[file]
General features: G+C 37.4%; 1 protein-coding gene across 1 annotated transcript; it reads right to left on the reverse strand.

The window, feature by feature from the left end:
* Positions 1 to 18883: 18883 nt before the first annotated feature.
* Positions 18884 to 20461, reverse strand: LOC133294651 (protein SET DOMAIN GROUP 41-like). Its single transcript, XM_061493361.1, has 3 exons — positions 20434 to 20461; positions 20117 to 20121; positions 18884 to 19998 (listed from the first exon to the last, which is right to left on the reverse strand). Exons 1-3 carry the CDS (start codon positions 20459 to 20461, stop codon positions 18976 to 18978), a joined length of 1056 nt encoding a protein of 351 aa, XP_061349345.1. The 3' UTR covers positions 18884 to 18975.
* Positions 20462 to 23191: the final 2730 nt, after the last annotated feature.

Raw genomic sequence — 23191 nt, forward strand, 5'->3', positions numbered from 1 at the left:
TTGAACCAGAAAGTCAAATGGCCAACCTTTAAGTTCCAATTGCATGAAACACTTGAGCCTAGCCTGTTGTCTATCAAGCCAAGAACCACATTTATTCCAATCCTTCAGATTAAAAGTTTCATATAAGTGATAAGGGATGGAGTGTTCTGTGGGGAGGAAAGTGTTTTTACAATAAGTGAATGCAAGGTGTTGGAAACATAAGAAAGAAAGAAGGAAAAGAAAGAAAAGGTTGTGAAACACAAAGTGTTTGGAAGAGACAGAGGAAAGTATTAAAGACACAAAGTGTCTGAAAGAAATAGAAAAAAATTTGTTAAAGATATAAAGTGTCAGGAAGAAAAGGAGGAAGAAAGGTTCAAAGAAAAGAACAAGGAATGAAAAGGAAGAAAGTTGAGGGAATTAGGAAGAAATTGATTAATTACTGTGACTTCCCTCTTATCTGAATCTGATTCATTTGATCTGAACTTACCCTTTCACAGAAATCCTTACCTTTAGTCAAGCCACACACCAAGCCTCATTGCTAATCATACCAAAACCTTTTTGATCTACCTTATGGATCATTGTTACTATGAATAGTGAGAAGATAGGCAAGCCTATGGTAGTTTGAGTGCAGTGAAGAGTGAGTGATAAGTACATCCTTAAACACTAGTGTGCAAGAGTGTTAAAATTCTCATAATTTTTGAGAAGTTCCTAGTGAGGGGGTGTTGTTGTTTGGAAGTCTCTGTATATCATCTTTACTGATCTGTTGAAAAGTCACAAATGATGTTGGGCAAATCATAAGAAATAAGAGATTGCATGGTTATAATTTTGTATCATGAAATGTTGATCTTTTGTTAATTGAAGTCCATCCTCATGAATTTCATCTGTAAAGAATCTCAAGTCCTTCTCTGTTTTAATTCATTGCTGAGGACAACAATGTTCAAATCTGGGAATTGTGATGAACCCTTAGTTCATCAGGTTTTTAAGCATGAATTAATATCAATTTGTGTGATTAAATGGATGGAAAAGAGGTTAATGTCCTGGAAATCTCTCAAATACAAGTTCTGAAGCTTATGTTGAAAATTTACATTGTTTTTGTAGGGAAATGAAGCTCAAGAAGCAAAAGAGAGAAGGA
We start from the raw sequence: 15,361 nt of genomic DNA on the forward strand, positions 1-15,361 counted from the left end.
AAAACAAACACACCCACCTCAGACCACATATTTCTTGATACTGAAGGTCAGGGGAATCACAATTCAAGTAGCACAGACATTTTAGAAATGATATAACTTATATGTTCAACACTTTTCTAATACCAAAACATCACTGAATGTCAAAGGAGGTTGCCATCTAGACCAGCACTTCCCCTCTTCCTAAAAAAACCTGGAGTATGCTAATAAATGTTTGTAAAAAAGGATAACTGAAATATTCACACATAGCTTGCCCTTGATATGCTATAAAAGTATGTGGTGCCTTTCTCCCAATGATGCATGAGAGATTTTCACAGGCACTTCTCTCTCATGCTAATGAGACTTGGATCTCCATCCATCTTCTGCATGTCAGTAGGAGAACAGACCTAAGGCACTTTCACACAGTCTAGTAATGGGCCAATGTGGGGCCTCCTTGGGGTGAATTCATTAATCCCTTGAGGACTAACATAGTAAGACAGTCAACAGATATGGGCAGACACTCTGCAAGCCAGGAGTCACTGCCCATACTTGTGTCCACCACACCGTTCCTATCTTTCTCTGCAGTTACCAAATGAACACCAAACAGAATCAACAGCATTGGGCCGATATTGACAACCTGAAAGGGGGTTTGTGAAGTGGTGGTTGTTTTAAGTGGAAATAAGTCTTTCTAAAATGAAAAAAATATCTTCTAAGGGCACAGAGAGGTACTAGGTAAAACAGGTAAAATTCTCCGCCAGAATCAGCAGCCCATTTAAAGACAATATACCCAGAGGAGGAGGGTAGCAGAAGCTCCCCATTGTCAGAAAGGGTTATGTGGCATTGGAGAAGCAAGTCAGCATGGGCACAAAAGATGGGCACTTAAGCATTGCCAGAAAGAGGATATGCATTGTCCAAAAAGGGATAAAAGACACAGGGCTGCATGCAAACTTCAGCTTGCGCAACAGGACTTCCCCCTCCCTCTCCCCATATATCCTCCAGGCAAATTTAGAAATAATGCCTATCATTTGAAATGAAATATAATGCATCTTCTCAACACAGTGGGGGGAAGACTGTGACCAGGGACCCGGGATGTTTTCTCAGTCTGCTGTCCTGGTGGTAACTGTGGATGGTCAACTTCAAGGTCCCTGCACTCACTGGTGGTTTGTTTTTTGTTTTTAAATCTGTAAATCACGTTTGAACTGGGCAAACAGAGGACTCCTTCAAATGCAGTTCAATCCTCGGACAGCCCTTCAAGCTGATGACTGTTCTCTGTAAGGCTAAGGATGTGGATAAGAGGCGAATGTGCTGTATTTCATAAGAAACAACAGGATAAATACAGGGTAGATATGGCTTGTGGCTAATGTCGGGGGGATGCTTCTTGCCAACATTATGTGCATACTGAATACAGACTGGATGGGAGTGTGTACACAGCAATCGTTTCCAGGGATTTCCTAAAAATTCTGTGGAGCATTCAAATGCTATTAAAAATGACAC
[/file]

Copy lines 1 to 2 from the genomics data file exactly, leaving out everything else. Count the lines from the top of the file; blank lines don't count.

General features: G+C 37.4%; 1 protein-coding gene across 1 annotated transcript; it reads right to left on the reverse strand.

The window, feature by feature from the left end: